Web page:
Is Celebrating Halloween a Good Idea for Sikhs?

What You should Know Before You Celebrate All Hallow’s Eve

Sikhi Stye Jack O Lanterns
Sikhi Stye Jack O Lanterns. Photo © [S Khalsa]

Halloween in America

Halloween is an autumn holiday with both secular and religious overtones. In America it’s hard to ignore Halloween celebrations especially if you have children. Commonly, during the entire month of October, school classroom art projects focus on Halloween. Stores display Halloween candy, masks, costumes, and assorted knickknacks. Sikh immigrant’s new to America may be wondering what Halloween is all about.

Festivities occur October 31st. Traditionally after the sun has set children in costumes go house to house and "Trick or Treat" for candy. Sikh families with young children may wonder whether it’s a good idea to let children participate. Before making such a decision it’s a good idea to have all the facts.

Halloween and Paganism

Halloween has its roots in ancient European Pagan harvest rites and the Gaelic festival of Samhein. The word Halloween comes from an ancient Celtic term Eallra Halgen Aefen which translates to mean All Hallows Eve or the evening before All Saints Day. Ancient Pagans believed that spirits of the dead would wander at harvest time and could spoil crops. In a bid to pacify the spirits of the deceased, Pagans attempted to masquerade as the dead on All Hallows Eve by blackening their faces or donning death masks. They sacrificed farm animals and cast the bones of the slaughtered beasts into bonfires to appease the spirits and ward them away from their fields.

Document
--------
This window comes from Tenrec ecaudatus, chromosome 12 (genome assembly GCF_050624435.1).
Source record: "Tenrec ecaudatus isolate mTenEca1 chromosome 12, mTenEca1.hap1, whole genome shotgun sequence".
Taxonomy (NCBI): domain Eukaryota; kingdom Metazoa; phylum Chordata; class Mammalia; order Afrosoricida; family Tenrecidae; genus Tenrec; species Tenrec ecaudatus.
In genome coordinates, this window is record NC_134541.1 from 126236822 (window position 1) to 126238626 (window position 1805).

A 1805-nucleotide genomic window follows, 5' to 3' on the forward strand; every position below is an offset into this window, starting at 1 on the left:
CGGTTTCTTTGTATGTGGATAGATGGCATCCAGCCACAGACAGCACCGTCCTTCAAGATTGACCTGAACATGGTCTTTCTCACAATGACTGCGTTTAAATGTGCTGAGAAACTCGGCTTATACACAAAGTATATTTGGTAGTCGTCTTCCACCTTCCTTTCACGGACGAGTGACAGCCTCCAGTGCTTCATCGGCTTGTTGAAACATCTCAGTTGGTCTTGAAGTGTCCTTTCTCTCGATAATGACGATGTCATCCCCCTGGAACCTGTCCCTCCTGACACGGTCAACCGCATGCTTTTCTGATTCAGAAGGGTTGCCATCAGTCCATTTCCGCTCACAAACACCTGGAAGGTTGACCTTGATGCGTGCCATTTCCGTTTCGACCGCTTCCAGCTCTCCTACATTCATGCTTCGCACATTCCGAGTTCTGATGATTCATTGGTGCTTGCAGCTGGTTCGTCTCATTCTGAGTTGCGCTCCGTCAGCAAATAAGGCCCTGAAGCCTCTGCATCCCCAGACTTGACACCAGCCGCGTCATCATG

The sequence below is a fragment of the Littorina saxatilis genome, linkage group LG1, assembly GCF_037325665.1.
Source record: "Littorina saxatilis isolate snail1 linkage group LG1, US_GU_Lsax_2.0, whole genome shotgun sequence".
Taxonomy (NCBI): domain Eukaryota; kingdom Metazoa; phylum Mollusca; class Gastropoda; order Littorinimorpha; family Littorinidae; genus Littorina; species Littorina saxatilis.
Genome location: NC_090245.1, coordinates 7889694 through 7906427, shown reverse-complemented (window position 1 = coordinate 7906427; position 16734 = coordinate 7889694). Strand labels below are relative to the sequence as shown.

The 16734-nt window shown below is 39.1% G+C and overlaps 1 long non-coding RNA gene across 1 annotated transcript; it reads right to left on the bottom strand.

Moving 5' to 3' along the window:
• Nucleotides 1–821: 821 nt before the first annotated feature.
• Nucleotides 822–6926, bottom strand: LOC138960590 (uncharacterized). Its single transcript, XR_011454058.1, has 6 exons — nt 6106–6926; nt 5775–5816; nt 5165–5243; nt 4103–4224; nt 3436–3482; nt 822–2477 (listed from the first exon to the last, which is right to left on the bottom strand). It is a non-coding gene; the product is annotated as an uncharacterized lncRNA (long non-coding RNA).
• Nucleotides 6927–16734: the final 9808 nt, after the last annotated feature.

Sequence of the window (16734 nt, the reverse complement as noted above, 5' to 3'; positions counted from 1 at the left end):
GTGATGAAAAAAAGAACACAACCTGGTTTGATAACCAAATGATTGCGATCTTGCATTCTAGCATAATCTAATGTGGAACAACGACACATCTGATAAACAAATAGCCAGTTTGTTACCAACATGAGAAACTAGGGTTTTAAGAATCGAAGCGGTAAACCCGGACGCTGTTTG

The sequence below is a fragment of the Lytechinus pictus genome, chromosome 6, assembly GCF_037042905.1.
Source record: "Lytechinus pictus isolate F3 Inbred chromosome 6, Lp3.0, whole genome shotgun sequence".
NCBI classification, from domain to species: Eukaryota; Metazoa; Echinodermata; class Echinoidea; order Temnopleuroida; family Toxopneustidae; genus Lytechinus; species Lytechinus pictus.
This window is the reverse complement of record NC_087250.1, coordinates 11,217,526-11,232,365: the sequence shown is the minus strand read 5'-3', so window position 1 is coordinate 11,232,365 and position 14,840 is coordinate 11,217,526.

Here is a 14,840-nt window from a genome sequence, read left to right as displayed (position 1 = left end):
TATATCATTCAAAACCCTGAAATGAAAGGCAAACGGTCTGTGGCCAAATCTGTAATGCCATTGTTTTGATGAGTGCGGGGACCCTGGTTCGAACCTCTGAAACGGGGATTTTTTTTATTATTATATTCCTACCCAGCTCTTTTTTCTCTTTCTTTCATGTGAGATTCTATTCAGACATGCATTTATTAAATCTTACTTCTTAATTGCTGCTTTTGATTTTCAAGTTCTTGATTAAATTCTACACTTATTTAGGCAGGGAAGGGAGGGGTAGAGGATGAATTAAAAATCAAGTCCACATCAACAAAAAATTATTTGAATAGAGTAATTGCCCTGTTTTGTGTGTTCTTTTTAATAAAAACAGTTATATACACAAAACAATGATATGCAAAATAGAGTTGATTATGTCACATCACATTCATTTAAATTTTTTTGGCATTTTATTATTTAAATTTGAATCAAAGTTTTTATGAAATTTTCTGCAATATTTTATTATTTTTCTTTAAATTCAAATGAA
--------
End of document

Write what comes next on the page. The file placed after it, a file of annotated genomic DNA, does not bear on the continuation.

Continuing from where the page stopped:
A skull or skeleton might be displayed in a window along with lanterns carved from hollowed out rutabagas roots. Pagans today continue to observe Samhein as an occasion to honor ancestors.

Halloween as a Religious Holiday

Halloween is the Eve of All Saints Day celebrated by modern Catholics on November 1st.

Originally celebrated around the time of Easter, All Saints Day dates back to the fourth century as a Catholic day of commemoration for Christian martyrs. In the ninth century Pope Gregory III changed the date to coincide with the Pagan harvest festival. All Saints Day is a Holy Day of Obligation for Catholics and attending mass is required.

Halloween the "Trick or Treat" Holiday

Halloween is celebrated October 31st anytime of day but especially after dark. Adults often attend masquerade parties. Children traditionally dress up in costumes and go out after sundown to "Trick or Treat" door to door while carrying a bag for collecting candy. In early America, "Trick or Treat" meant exactly that. Young men roamed the country side visiting farmsteads and threatening to play tricks on farmers such as turning over an outhouse or throwing eggs unless they received treats like home a baked pie or cookies. Modern day Halloween is a highly commercialized event involving sales of spooky Halloween paraphernalia and party items such as bags of candy, masks, costumes, toy spiders, black cats, and pumpkins. Jack O Lanterns carved from pumpkin shells and lit by candles are a popular tradition because Halloween festivities take place after dark.